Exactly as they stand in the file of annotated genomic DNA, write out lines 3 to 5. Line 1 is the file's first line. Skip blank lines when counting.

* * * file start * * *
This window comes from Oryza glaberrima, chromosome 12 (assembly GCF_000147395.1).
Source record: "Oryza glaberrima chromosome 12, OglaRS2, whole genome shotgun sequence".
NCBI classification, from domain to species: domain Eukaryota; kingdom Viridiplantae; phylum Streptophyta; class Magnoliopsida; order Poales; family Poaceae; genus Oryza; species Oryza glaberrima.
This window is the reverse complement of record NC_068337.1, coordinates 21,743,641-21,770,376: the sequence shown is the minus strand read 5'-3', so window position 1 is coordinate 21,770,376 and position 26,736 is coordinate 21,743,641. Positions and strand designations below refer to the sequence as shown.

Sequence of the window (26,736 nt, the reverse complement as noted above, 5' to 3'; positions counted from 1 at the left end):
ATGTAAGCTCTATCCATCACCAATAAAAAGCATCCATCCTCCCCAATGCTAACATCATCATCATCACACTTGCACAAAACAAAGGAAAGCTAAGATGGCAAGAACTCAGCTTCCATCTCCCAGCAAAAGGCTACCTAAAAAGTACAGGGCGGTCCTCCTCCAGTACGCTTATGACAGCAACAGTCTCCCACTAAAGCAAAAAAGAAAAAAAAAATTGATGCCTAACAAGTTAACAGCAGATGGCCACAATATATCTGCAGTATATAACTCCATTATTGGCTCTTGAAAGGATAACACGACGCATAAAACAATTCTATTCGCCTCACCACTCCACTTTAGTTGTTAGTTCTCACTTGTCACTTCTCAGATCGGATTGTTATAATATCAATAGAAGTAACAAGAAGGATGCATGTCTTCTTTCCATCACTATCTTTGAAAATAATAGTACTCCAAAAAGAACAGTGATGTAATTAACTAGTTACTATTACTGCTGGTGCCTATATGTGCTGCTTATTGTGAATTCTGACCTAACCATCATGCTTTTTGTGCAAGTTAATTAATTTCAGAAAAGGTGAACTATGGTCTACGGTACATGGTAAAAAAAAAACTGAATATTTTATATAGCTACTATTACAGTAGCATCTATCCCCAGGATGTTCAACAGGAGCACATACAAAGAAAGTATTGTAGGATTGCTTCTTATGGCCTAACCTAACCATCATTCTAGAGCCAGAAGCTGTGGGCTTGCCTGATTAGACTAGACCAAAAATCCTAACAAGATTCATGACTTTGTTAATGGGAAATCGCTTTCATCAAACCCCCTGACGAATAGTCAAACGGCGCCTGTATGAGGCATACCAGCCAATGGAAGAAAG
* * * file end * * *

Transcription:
NCBI classification, from domain to species: domain Eukaryota; kingdom Viridiplantae; phylum Streptophyta; class Magnoliopsida; order Poales; family Poaceae; genus Oryza; species Oryza glaberrima.
This window is the reverse complement of record NC_068337.1, coordinates 21,743,641-21,770,376: the sequence shown is the minus strand read 5'-3', so window position 1 is coordinate 21,770,376 and position 26,736 is coordinate 21,743,641. Positions and strand designations below refer to the sequence as shown.

Sequence of the window (26,736 nt, the reverse complement as noted above, 5' to 3'; positions counted from 1 at the left end):